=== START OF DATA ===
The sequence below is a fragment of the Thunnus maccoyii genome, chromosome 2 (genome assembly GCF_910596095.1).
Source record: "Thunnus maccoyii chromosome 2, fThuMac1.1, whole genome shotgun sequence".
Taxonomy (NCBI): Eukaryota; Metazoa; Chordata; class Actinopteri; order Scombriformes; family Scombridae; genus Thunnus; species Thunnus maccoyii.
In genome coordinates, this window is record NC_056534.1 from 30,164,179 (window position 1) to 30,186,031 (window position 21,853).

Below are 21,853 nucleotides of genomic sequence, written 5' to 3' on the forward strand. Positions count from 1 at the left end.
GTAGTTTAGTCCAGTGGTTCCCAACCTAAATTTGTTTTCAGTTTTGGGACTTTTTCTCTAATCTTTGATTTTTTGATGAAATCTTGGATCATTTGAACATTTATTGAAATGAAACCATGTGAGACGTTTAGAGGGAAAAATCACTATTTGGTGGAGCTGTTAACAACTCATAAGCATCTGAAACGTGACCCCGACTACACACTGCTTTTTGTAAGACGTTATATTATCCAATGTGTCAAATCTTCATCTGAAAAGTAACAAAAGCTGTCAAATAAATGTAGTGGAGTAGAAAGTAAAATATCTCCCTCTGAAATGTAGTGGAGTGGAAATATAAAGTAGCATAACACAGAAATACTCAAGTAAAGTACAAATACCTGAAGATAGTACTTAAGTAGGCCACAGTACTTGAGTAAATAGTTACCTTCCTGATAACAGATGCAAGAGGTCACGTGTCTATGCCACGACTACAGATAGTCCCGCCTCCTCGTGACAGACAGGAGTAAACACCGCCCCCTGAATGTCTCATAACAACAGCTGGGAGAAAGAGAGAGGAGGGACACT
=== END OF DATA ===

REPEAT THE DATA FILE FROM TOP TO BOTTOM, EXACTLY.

The sequence below is a fragment of the Thunnus maccoyii genome, chromosome 2 (genome assembly GCF_910596095.1).
Source record: "Thunnus maccoyii chromosome 2, fThuMac1.1, whole genome shotgun sequence".
Taxonomy (NCBI): Eukaryota; Metazoa; Chordata; class Actinopteri; order Scombriformes; family Scombridae; genus Thunnus; species Thunnus maccoyii.
In genome coordinates, this window is record NC_056534.1 from 30,164,179 (window position 1) to 30,186,031 (window position 21,853).

Below are 21,853 nucleotides of genomic sequence, written 5' to 3' on the forward strand. Positions count from 1 at the left end.
GTAGTTTAGTCCAGTGGTTCCCAACCTAAATTTGTTTTCAGTTTTGGGACTTTTTCTCTAATCTTTGATTTTTTGATGAAATCTTGGATCATTTGAACATTTATTGAAATGAAACCATGTGAGACGTTTAGAGGGAAAAATCACTATTTGGTGGAGCTGTTAACAACTCATAAGCATCTGAAACGTGACCCCGACTACACACTGCTTTTTGTAAGACGTTATATTATCCAATGTGTCAAATCTTCATCTGAAAAGTAACAAAAGCTGTCAAATAAATGTAGTGGAGTAGAAAGTAAAATATCTCCCTCTGAAATGTAGTGGAGTGGAAATATAAAGTAGCATAACACAGAAATACTCAAGTAAAGTACAAATACCTGAAGATAGTACTTAAGTAGGCCACAGTACTTGAGTAAATAGTTACCTTCCTGATAACAGATGCAAGAGGTCACGTGTCTATGCCACGACTACAGATAGTCCCGCCTCCTCGTGACAGACAGGAGTAAACACCGCCCCCTGAATGTCTCATAACAACAGCTGGGAGAAAGAGAGAGGAGGGACACT